When I really think about it, the system is failing me as teacher, my daughter with autism and my neurotypical daughter as well, and here's how:
Let me begin by saying that full inclusion is not only a necessary endeavour, but an absolute right for every individual in the education system.
However, let me also say that full inclusion (meaning each child is given what he/she needs, and NOT that all children are treated equally) is an extremely expensive endeavour. Never in my eleven years in the system have I ever felt, even remotely, fully supported or funded in terms of classroom composition and the needs of my students, by the Province.
Every single day I feel like I am failing my students because I am not trained to offer support outside of the academic day. I am not well enough versed in speech and occupation therapy or even a play-based approach for those on the autism spectrum for little D and little O. I am not sure how to curb aggressive behaviours and maladaptive thoughts in little G and little S. I am not qualified to offer grief counselling for those who have suffered trauma like little M and little A.
On Friday, I held the sweetest little doll on my hip while she gnawed on my shoulder for oral motor regulation. She's non-verbal, so she couldn't tell me what she needed but she could show me. Little M clung to my leg in tears because she was terrified after experiencing a traumatic event in her home the evening before. The curriculum weighs heavy on the shoulders of teachers, so while I made every effort to comfort these two, I had a class of others who were waiting to learn about the letter Y. (Well, except for B, he was tearing pages out of my books). So, I took a deep breath and began to sing: "Y is a consonant, a letter in the alphabet..."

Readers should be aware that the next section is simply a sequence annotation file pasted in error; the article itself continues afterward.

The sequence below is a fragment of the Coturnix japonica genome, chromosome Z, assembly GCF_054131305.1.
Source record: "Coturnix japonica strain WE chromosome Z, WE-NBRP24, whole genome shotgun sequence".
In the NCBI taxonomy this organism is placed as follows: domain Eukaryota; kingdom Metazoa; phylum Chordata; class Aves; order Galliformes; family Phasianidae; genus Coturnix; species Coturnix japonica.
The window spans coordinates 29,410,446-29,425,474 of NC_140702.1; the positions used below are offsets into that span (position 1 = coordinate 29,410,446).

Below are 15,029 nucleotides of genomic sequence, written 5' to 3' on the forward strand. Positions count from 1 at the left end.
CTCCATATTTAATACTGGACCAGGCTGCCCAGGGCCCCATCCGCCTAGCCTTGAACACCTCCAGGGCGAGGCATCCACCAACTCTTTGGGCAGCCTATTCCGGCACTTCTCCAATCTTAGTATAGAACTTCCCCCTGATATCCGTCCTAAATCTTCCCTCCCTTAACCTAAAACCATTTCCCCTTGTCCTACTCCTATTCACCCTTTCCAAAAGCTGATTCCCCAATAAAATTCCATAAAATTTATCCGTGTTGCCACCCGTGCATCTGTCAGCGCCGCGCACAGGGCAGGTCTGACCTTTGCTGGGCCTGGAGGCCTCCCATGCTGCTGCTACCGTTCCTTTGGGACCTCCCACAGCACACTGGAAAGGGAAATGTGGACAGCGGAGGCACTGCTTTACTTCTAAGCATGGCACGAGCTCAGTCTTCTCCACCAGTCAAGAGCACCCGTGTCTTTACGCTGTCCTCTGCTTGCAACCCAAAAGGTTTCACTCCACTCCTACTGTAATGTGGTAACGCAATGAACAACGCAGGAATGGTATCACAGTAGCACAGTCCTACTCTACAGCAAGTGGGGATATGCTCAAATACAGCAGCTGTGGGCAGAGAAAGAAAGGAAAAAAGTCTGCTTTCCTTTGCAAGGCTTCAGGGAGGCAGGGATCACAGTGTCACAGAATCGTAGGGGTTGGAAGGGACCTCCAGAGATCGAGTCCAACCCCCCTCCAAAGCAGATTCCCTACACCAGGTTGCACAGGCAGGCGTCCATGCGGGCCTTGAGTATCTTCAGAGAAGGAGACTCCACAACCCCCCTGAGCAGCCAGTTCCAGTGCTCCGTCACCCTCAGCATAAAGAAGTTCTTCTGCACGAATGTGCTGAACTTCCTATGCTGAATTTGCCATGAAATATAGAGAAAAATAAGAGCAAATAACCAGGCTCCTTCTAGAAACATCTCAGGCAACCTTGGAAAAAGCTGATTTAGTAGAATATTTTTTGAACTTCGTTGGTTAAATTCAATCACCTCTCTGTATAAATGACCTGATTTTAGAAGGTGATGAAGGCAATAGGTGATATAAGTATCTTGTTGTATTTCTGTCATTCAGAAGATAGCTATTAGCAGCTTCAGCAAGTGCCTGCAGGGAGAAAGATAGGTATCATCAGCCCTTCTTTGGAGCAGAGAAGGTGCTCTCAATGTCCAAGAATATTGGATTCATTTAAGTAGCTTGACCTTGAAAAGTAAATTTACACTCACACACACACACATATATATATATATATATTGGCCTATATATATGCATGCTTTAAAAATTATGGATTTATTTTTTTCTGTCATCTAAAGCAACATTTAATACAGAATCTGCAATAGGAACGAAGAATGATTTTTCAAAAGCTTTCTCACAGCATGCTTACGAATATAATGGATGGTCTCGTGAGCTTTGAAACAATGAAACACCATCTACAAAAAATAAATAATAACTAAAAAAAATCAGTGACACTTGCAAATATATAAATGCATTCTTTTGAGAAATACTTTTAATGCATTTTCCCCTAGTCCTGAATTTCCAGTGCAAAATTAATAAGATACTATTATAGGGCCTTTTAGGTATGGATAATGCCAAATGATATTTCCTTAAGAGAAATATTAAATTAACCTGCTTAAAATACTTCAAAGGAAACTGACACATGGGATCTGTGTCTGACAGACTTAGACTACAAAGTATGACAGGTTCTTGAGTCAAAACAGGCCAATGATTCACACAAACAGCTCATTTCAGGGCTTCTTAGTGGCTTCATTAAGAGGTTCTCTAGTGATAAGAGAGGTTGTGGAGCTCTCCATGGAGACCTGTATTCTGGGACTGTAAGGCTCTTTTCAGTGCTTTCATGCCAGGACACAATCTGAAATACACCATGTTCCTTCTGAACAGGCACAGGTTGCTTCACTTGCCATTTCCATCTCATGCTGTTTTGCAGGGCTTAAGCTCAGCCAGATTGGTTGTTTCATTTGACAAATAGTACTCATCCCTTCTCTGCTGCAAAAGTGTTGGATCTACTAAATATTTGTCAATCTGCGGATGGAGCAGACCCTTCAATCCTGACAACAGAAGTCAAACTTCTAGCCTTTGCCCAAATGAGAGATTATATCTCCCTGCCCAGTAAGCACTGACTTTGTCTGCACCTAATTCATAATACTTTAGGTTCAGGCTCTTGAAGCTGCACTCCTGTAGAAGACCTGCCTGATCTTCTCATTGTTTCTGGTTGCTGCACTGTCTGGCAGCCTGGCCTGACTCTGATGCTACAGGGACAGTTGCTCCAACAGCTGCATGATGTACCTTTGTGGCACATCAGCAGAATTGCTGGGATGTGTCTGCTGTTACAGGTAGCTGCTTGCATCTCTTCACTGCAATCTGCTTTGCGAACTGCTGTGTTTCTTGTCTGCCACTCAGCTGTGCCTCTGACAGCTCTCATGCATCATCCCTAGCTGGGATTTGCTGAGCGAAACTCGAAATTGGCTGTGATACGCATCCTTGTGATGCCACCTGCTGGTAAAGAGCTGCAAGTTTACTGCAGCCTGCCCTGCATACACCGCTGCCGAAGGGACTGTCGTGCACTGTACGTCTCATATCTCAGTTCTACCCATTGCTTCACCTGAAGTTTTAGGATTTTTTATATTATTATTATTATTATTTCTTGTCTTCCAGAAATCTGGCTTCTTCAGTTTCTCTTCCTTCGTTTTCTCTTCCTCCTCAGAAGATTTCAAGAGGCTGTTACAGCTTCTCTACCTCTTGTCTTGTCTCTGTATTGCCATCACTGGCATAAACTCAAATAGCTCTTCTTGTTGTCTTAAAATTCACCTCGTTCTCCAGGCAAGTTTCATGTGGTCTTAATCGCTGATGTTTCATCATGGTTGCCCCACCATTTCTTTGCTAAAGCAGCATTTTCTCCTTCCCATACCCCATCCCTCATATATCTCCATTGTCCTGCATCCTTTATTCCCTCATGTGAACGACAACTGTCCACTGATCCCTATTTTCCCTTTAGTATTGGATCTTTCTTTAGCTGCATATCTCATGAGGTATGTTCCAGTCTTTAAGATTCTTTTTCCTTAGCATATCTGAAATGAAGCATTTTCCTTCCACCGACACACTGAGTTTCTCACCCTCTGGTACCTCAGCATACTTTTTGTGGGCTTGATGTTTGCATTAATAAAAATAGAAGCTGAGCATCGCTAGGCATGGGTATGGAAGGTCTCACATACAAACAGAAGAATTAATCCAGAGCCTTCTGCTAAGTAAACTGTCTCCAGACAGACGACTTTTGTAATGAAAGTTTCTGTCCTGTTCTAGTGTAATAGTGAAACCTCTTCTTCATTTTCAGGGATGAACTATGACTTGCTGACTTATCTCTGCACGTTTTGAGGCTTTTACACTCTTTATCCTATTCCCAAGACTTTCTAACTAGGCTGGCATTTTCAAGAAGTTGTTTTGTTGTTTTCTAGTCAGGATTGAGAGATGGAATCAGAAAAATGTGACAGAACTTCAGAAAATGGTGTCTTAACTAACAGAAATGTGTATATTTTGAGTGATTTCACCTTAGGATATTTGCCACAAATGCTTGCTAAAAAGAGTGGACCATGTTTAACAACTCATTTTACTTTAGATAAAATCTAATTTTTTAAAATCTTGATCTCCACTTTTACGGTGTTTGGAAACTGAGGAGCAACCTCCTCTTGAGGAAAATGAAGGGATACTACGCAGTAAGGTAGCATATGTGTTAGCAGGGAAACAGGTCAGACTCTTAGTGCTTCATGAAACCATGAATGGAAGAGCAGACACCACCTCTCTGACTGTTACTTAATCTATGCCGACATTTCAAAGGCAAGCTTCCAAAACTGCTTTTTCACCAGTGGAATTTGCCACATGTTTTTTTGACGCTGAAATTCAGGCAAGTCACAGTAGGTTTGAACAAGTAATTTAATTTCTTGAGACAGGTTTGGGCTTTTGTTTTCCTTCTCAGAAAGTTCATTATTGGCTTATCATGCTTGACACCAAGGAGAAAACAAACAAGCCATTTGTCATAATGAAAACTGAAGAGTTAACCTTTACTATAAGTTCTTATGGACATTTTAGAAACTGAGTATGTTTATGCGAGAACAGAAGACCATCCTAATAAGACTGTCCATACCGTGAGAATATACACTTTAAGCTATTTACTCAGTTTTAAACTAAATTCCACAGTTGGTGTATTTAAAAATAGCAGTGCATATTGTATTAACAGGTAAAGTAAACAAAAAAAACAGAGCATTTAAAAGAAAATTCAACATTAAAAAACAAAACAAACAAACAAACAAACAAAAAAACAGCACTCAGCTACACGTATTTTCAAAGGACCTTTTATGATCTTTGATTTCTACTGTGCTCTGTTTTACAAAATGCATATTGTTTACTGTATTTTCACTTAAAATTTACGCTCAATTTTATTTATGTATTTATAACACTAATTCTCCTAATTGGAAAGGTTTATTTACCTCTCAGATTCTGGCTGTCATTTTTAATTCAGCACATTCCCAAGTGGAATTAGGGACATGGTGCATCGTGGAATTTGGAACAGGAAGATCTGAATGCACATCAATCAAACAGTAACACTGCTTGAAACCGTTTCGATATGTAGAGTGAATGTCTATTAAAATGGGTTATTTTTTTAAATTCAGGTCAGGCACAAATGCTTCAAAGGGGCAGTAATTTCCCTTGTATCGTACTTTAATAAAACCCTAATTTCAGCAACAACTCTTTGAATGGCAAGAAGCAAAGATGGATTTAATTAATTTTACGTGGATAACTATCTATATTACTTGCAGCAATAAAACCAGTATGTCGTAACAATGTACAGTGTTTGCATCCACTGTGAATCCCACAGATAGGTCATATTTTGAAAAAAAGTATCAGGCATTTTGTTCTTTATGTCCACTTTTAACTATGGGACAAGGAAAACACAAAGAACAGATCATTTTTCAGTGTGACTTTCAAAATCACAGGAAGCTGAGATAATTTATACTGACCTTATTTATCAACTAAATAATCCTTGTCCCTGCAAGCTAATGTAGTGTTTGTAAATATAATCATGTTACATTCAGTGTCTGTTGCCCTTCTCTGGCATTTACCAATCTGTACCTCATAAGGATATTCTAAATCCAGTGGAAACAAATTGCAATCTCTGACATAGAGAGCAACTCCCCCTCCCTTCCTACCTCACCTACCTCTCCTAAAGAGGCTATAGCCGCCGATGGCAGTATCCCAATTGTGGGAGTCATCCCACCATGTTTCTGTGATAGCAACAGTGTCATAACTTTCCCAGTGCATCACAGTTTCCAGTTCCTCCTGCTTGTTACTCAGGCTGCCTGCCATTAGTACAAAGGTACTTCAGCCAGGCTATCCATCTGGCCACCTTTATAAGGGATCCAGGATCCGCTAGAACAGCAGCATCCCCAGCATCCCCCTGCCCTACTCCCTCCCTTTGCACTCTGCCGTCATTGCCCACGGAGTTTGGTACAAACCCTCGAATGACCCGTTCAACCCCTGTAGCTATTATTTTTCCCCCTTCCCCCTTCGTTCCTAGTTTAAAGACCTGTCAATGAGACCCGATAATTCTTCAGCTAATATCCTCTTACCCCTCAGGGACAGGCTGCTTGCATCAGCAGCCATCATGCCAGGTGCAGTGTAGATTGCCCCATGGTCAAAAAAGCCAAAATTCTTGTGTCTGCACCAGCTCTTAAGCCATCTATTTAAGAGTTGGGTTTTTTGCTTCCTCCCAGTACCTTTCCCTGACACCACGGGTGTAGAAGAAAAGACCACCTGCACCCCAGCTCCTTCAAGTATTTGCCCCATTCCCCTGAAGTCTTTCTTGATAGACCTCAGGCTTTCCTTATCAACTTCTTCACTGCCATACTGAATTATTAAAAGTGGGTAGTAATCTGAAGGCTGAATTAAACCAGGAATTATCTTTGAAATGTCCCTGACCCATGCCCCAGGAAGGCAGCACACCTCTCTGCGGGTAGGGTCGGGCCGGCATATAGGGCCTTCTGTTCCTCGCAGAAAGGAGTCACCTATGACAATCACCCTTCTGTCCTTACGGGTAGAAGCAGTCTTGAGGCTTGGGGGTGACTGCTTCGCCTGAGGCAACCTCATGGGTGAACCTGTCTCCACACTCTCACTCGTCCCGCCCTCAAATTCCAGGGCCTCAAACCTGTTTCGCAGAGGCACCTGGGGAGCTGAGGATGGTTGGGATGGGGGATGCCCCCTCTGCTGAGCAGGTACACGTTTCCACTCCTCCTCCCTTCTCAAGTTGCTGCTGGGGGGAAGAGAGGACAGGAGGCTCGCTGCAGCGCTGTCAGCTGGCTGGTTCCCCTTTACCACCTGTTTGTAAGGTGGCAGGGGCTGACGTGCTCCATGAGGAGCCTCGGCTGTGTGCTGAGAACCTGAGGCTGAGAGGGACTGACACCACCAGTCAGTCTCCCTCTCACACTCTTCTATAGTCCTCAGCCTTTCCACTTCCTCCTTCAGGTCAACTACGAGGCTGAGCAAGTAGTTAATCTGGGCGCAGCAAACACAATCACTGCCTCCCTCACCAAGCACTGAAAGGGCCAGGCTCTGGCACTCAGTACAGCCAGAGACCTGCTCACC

Of course, we have lovely professionals within our system that are well-equipped to work with these students on these particular issues but their wait lists are frustratingly long and their plates are full as well. In the staff room we dream of having these professionals on staff with daily access. "Can you imagine if we had a full time guidance-councillor?" we'll say, "Or a school psychologist on staff?" We allow ourselves to dream for a moment and then the bell rings because we've had our seven minutes to eat lunch.
We work evenings and weekends (and those so-called summer holidays that we do NOT get paid for) to plan and create lessons to support the curriculum because our time at school is largely taken up by meetings with these professionals to gain insight on how to help our students in classrooms that are so busy and diverse in this 21st century.
We plan multiple lessons daily because best practice says one size does NOT fit all. We differentiate and we use the principles of universal design. We use evidence-based approaches and "insert education buzz word here", and more.
This is not your grandfather's classroom.
This is not your father's classroom.
This is not your classroom.
Implementing full inclusion without both fully funding the program in terms of resources and professionals on the front lines, and providing the current and relevant training for all staff for their particular assignment is an absolute travesty.
Implementing a failing program so you can have the moral high-ground and at the same time save money is reprehensible.
Implementing a failing program on the backs of students, teachers and EA's who already receive very little public support is typical.
We need more money, more people and more training.
And most of all, we need to be a priority.